More than half of Britain's major employers think degree standards are falling, while just a tenth think they are improving, a national study has found.
In some sectors, such as civil engineering, up to three-quarters of employers believe standards have dropped significantly or slightly. Even in business and management, where employers are the most optimistic, 43 per cent think standards have fallen.
The figures, compiled by researchers on the independently run and funded Performance Indicator Project after gathering views from graduate recruiters at 200 large companies, may reflect the view of many employers that higher education expansion has eroded quality. They also show that most employers continue to rate former polytechnics well below "old" universities.
In a league table produced with the data, even the most highly rated "new" university, Sheffield Hallam, does not make the top 20 of employers' favourites.
Manchester University was top of the table for the first time this year. But in another version of the table, which takes into account how much weight employers place on rankings and the number of graduates recruited by them, Imperial College was top, followed by Aston and Reading universities.
Although the research team has refused to name bottom-ranked institutions, eight of those in the bottom ten are "new" universities and the other two are Scottish institutions.
Cliff Pettifor, project director, said that in the nine years the project has been running there had been many changes at the top, but the same institutions continued to appear in the bottom ten.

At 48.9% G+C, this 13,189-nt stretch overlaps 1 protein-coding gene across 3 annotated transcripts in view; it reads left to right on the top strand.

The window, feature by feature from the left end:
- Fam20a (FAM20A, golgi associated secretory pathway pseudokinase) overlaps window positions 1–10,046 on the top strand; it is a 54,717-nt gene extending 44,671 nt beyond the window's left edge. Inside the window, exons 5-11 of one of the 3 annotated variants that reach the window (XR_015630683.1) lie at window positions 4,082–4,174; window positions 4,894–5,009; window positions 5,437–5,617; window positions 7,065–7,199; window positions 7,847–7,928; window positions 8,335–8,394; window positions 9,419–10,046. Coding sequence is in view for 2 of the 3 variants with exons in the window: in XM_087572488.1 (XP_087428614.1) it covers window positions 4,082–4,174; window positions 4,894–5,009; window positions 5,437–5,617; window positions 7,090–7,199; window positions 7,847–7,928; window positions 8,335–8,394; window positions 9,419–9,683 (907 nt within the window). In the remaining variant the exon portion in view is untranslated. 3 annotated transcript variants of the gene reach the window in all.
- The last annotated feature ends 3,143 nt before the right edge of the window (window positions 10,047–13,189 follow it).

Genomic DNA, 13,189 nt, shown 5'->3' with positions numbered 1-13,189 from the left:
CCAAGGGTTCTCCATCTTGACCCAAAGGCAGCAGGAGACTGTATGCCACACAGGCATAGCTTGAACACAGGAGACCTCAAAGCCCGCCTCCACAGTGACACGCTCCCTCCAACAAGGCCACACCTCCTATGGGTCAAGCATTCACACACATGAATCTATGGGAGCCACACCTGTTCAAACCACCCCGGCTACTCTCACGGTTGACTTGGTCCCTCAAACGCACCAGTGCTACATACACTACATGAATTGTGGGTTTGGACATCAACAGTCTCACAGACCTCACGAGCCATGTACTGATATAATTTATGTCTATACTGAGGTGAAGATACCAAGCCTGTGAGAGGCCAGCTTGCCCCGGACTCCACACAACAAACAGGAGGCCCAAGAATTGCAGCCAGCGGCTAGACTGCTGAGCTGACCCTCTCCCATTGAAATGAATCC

This could be because recruiters based their judgements partly on the views of colleagues, so that once an institution gained a poor reputation it tended to stick, Dr Pettifor said.
But employers also took into account the quality of recruits, course content and dealings with university careers staff. Some "new" universities also achieved higher rankings in particular subject areas. For example, Hertfordshire University was judged 12th best for computing. Dr Pettifor said: "It is the subject-specific hierarchies that do exist that are important to recruiters."
Another survey compiled by the Higher Education Careers Service Unit has found there is no shortage of vacancies for graduates, with the number of graduate jobs advertised rising by 11 per cent in the year to October 1998.
Median graduate starting salaries also rose by nearly 9 per cent to Pounds 15,790 in the same period.
The largest rise in vacancies and salaries came from jobs abroad, with graduates offered average starting salaries of about Pounds 16,500.
Analysis of 7,000 advertised vacancies, including those placed by small and medium-sized enterprises, also revealed that the number of graduate jobs not requiring a specific degree rose by almost 30 per cent.
The biggest rise in vacancies were offered in the service sector, but manufacturing and industrial services still account for more than 40 per cent of vacancies.
Top ten for employable graduates
2. Cambridge University
4 = Oxford University
4 = Birmingham University
6. Bristol University
7. Warwick University
8. Bath University
9 = Aston University
9 = Imperial College